In The Great Santini the father was a shit-kicking Marine Colonel, and the mother was a honey-smooth southern beauty who hid her contribution to child abuse behind a sugary, let's-pretend insistence on fine manners. The same characters form the background to The Lords of Discipline, a stirringly crude and funny tribute to the corrupting values of The Citadel, a fierce military college in Charlestown. It turned out to be prophetic: the plot concerned the hounding of the college's first black recruit, and foretold the experience of The Citadel's first woman cadet, who fought a court case to gain admission, only to be drummed out by the fearful gauntlet of terror the academy encourages.
The Prince of Tides, the irresistible saga that brought Conroy fame (five million copies in print), continued in the same vein. Dad's a brawling shrimper, and Mum is a snobby, duplicitous manipulator of her children. "This is not a happy story," Conroy begins. "I warn you." And he is true to his word. Every time you think the worst is over, a fresh storm thuds over the horizon. Somehow, in a full-throttle sentimental melodrama, Conroy found room for delicacy as well. None of the thunderclaps is as memorable as the faint, high-pitched squeak made by the rusty wheels of a tiger's cage as they are pushed through the night.
Conroy has always cheerfully emphasised that his subject is his own perplexed and incident-packed past. These people are not just slightly unhappy; they are heroically, passionately, suicidally desperate. And now he's at it again. Beach Music took a long time to write, and you can see why. It's huge. Normally books like this are described as sprawling, but this one doesn't sprawl, even though its principal charm is its enthusiastic verbosity. Conroy's characters are reliably salty talkers. They fill page after page with spicy abuse, and no one walks out in a huff. And they rarely fail to come up with the sort of lines you wish you'd thought of at the time. Insults fly across the room, fall on red ears, and bounce back with knobs on.
"I won't sit here," says one angry wife (a former Miss South Carolina) to the narrator (a food critic), "and let my husband be criticised by a fake sous-chef."
"I like you for your mind," the fake sous-chef replies. "I wept during that last beauty pageant when you played 'Ode to Joy' on the kazoo."
"You don't get it," says the husband in question. "I love you, Jack. That's what this is all about."
"Then it's going to be a long evening, pal."
Every conversation is conducted with this sort of venomous zest. The characters, even a lonely schizophrenic, bring exaggerated gifts to the business of hating friends and relatives. And they have plenty of cause. The hero (Jack) flees to Rome after his wife, whom everyone loves, commits suicide by jumping off a bridge. Before he leaves, he fights a furious custody case with his parents-in-law, who try to prevent him from raising his daughter (whom everyone loves). He's quite a guy: a guilt-ridden Catholic, jealous of protestants ("Anglicans only feel guilty when they forget to feed their polo ponies or cover their stock margins") and an anti-war monger who hates the sloppy Sixties. "I know I'm going to pay for this," he tells his daughter, apologising for his atheism. "You'll grow up without religious roots, and when you're 18 I'll find you dressed in saffron Hare Krishna robes with your head shaved, chanting Hindi, and playing a tambourine in Atlanta airport."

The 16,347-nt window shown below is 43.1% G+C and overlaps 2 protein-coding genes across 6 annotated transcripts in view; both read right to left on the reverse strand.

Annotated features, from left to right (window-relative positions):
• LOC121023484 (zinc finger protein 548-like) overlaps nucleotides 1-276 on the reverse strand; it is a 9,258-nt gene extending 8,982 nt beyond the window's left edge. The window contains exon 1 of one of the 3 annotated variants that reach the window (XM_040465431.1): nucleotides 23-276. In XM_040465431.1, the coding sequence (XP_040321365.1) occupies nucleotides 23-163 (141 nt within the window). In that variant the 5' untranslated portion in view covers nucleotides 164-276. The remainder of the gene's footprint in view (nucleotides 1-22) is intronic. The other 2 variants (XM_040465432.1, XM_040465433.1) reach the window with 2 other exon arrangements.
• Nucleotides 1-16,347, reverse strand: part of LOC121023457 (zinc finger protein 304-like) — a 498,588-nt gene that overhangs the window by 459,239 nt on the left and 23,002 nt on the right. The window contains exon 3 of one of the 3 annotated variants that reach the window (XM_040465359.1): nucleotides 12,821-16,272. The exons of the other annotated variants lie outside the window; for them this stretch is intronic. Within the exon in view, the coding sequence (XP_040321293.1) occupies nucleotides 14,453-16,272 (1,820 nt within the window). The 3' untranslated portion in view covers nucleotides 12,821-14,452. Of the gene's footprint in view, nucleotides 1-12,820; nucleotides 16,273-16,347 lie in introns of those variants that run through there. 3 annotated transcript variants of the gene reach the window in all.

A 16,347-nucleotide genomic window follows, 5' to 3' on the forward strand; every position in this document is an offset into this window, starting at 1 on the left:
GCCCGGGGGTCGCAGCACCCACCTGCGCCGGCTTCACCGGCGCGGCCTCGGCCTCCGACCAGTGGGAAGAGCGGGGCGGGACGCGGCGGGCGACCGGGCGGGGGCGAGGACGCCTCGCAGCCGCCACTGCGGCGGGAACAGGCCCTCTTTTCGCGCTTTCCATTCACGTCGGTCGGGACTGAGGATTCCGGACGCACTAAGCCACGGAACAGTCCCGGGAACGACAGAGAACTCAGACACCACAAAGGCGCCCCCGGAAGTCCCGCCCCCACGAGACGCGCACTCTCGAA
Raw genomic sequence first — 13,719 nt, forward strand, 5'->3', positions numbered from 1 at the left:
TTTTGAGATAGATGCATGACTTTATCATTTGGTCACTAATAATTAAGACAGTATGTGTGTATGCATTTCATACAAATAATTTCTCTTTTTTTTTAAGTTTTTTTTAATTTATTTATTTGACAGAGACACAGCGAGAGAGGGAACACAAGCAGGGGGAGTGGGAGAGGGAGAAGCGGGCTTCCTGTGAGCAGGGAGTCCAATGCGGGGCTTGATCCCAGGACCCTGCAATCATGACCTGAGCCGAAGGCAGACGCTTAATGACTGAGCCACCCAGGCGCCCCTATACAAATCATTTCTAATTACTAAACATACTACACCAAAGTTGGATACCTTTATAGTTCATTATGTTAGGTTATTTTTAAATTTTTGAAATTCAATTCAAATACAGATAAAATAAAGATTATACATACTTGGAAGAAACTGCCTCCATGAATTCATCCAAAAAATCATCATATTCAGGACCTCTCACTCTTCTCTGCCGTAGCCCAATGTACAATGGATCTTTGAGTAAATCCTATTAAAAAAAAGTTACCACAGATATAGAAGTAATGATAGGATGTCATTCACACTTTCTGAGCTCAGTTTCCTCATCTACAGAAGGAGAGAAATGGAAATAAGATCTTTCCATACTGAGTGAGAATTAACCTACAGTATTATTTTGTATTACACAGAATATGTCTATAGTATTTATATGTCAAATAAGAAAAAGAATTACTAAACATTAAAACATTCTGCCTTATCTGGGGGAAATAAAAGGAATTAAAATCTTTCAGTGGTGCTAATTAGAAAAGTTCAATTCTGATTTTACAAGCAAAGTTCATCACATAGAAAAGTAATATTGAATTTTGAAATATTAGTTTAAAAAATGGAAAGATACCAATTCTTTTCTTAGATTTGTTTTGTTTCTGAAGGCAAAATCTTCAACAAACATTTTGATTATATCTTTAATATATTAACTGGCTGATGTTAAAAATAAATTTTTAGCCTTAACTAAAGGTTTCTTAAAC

But after many years he is forced to return to Charlestown by the impending death of his mother, and starts confronting the old demons. These include: the Vietnam war, the Russian persecution of the Jews, a terrorist attack, Auschwitz, the death of wives and the treachery of best friends.
Conroy is not shy. There are fight scenes, death scenes, love scenes and laugh scenes. Oh, and there's a seafaring adventure involving squalls, giant boat-crushing rays and (right on cue) a hammerhead shark. Throughout, Jack cooks meals that are usually "perfect", though sometimes merely "fabulous".
If Conroy had less nerve (and a less inventive lyrical strain) this could be the purest schlock. But purple suits him, and he sensibly wears little else. He puts his head down and charges straight at cliches, overpowering them with a superb lack of embarrassment and a sure sense of the best way to jerk a tear or a smile. The book perhaps lacks the coherence of The Prince of Tides - perhaps, in truth, it does sprawl a little. And one senses at the end something out-of-kilter in the reverential penance paid to the dying mother. This novel, unlike its predecessors, aims at atonement and reconciliation, and for Conroy's many fans it is probably enough that his characters merely survive. Even the bum notes are played with hectic enthusiasm. Size isn't everything, but it's quite enough to be going on with.